But at the race there are lot of chargers shutting on and off all the time causing fast changing conditions for the main voltage. This is even bader as not every driver have his own power outlet but some drivers are using one line. So in the end you will have a big and fast changing voltage range where the PS have to work.
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Old 05-17-2004, 09:56 AM   #20
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Quote:
Originally posted by Cole Trickle
I've noticed this too. Can the reason be the voltage drop over the cables/connectors or is they simply not precise enough? Or a combination?

My CDC have voltage sensing leads, but I haven't cross checked the voltage reading yet with a voltmeter.
One reason is the voltage reading at the charger isnīt calibrated as this is too expensive. But this is true for most external voltmeters also for same reason.

Next reason is as you wrote already. If a charger have voltage sensing leads the voltage reading should be more true. This doesnīt mean the reading is true completely but the difference will be always the same even if the charging current changes.
If there are no voltage sensing leads the difference between voltage reading and true voltage value will be changing with the charging current. Higher charging current will affect more voltage drop across the charging leads and this will affect a more false reading. This is even worse with longer and thinner leads.

There arenīt very much chargers using voltage sensing leads for some reasons. I know of the CE chargers using them.
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Old 05-17-2004, 10:59 PM   #21
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Originally posted by V12
There arenīt very much chargers using voltage sensing leads for some reasons. I know of the CE chargers using them.
Eagle /Integy CDC v6 got them too.
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Old 05-18-2004, 01:00 AM   #22
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Quote:
Originally posted by V12
one thing is something may go wrong and may deliver a too high voltage by accident. I canīt say for sure if this can happen or not in regular use but I wouldnīt say this canīt happen. Most PS have an overvoltage shutdown but I think this is happening at a voltage too high for some chargers. Talk of 18-19V.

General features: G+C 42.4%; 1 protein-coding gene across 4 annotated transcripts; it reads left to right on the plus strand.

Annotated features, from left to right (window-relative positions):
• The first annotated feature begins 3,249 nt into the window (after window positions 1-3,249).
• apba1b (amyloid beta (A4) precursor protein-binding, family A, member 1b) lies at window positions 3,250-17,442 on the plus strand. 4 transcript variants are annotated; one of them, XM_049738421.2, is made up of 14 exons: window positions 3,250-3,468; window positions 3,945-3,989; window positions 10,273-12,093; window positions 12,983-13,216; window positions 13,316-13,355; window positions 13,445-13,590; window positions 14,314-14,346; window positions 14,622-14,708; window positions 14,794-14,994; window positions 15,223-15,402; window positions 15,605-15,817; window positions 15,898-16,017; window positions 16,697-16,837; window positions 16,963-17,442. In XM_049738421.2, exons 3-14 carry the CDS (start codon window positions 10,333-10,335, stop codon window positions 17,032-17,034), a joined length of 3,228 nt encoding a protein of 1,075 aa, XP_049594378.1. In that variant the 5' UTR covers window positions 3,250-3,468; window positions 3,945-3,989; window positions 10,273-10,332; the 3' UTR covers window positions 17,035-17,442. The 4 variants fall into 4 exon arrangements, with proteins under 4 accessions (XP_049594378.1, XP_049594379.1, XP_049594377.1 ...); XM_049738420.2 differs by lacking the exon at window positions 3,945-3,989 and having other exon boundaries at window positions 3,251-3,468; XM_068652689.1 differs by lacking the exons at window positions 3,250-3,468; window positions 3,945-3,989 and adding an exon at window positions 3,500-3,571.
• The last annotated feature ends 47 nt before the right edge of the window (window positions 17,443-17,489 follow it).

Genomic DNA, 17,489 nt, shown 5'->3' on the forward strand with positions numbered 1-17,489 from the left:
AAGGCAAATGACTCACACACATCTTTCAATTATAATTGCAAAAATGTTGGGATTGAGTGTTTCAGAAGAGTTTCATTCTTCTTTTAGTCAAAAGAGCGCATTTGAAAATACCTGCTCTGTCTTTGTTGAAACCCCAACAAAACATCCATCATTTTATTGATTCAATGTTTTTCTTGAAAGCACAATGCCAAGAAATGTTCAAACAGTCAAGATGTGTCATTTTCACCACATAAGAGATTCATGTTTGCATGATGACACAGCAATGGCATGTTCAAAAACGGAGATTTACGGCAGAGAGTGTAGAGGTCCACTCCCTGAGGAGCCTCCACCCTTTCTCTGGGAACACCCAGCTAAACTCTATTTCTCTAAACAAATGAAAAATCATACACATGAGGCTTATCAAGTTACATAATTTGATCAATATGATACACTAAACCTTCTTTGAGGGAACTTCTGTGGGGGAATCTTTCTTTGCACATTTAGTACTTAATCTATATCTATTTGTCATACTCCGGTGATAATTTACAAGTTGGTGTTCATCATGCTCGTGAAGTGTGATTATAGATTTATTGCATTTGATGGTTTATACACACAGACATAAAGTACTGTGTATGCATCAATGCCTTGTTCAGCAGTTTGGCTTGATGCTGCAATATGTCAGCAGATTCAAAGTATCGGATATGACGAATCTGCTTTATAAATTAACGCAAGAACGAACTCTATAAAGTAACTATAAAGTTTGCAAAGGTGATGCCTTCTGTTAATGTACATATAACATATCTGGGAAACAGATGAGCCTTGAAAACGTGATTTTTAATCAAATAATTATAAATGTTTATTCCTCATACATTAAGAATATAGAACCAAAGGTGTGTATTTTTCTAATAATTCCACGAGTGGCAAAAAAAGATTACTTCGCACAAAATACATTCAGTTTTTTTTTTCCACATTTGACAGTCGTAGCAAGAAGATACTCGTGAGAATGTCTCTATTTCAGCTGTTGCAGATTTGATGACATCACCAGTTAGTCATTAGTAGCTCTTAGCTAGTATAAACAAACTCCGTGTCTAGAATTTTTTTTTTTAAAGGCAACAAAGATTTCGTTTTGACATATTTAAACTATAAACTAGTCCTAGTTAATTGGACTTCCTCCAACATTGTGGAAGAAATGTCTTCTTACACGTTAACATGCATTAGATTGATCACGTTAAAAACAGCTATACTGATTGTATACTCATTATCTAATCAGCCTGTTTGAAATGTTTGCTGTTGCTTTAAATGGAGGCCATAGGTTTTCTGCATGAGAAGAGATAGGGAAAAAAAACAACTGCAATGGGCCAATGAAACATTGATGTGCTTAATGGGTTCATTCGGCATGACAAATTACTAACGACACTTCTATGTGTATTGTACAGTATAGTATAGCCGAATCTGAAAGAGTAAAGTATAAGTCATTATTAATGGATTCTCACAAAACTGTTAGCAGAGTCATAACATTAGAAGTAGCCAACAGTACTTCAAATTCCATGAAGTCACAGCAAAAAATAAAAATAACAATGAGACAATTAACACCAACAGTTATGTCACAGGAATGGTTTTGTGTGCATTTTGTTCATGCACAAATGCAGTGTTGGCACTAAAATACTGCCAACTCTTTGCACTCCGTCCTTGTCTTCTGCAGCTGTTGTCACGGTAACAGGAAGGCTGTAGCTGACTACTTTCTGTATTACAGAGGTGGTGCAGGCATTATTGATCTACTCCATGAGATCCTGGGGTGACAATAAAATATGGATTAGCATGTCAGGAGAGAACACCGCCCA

Most of the PC PS are so cheap constructions regarding design and especially electronic parts used. I know of a very good PC magazine making extensive tests with all kind of hardware and PS also. I have seen damaged PS in about each of their tests and they donīt do any crazy tests. Just everything a PS have to pass to be working OK according to all national and international rules.

What I know from personal experience:
Some years ago at the European Champs 1/10 Onroad in the UK there were some problems with the main voltage. It was somewhat higher than in other countries and due to a high load shutting on and off all the time there were bad voltage spikes which caused a lot of switching PS being damaged. Most of them (about 30) were the Victor PS. This isnīt a bad PS and way better than most PC PS but not as good as industrial PS. What happened- not only PS but also some chargers also were damaged.
What I want to say there are some extrem situations where a switching PS could go bad and damaging the nowadys expensive chargers also and you can be shure this could happen at about every bigger race if you are not using a PS made for this conditions. Working at home is an easy task for a PS as you have constant conditions at the main voltage usually.
But at the race there are lot of chargers shutting on and off all the time causing fast changing conditions for the main voltage. This is even bader as not every driver have his own power outlet but some drivers are using one line. So in the end you will have a big and fast changing voltage range where the PS have to work.
I'll be the first to admit that PC PS is low quality - the hardware is cheap and the 12 volt section is non-regulated.

On the other hand, if one buy a PS with a good reputation of a quality brand (like the Victor, which I dont know personally) and the charger blows up anyway, then how can the end user be sure and safe?

At large race events I've seen Robbe chargers with built in PS, which didnt work, when the main supply lowered due to the huge load. But the PC PS's worked fine in these circumstances.

Hmmm. A kind of buttom line: With a PC PS, you take a risk during building and there's safety precautions to take care of too, due to the dangerous main supply. And there's no kind of warrenty - with a PS like the Victor, you at least can try contact the dealer and maybe get a new charger for free. With a PC PS, there's absolutely no warranty. So they are only intended for people who: 1) know what they do and, 2) are willing to take a certain risk.